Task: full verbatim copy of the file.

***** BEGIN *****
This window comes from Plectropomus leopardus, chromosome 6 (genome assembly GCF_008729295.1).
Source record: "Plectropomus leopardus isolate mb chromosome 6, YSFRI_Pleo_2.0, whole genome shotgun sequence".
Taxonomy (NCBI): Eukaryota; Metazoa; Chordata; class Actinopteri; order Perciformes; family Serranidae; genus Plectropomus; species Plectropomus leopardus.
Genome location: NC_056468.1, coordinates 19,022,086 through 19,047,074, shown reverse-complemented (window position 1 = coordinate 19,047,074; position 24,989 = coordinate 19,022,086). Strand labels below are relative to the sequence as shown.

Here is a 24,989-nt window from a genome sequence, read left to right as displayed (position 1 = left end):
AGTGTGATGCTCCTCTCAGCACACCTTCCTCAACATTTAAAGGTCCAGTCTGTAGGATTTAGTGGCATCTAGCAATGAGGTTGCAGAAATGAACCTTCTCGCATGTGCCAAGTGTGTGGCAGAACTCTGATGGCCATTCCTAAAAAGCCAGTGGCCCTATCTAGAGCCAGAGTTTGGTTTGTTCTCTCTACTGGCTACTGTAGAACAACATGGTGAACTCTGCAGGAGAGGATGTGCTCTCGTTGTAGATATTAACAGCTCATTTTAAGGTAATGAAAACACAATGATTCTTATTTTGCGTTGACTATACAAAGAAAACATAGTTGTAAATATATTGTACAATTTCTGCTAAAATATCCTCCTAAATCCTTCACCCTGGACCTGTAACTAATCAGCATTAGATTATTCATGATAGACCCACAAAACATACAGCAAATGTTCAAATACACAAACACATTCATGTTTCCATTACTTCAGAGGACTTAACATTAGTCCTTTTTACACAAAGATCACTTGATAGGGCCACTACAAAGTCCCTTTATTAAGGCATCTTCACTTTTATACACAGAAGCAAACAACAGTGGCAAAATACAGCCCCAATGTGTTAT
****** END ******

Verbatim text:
This window comes from Plectropomus leopardus, chromosome 6 (genome assembly GCF_008729295.1).
Source record: "Plectropomus leopardus isolate mb chromosome 6, YSFRI_Pleo_2.0, whole genome shotgun sequence".
Taxonomy (NCBI): Eukaryota; Metazoa; Chordata; class Actinopteri; order Perciformes; family Serranidae; genus Plectropomus; species Plectropomus leopardus.
Genome location: NC_056468.1, coordinates 19,022,086 through 19,047,074, shown reverse-complemented (window position 1 = coordinate 19,047,074; position 24,989 = coordinate 19,022,086). Strand labels below are relative to the sequence as shown.

Here is a 24,989-nt window from a genome sequence, read left to right as displayed (position 1 = left end):
AGTGTGATGCTCCTCTCAGCACACCTTCCTCAACATTTAAAGGTCCAGTCTGTAGGATTTAGTGGCATCTAGCAATGAGGTTGCAGAAATGAACCTTCTCGCATGTGCCAAGTGTGTGGCAGAACTCTGATGGCCATTCCTAAAAAGCCAGTGGCCCTATCTAGAGCCAGAGTTTGGTTTGTTCTCTCTACTGGCTACTGTAGAACAACATGGTGAACTCTGCAGGAGAGGATGTGCTCTCGTTGTAGATATTAACAGCTCATTTTAAGGTAATGAAAACACAATGATTCTTATTTTGCGTTGACTATACAAAGAAAACATAGTTGTAAATATATTGTACAATTTCTGCTAAAATATCCTCCTAAATCCTTCACCCTGGACCTGTAACTAATCAGCATTAGATTATTCATGATAGACCCACAAAACATACAGCAAATGTTCAAATACACAAACACATTCATGTTTCCATTACTTCAGAGGACTTAACATTAGTCCTTTTTACACAAAGATCACTTGATAGGGCCACTACAAAGTCCCTTTATTAAGGCATCTTCACTTTTATACACAGAAGCAAACAACAGTGGCAAAATACAGCCCCAATGTGTTAT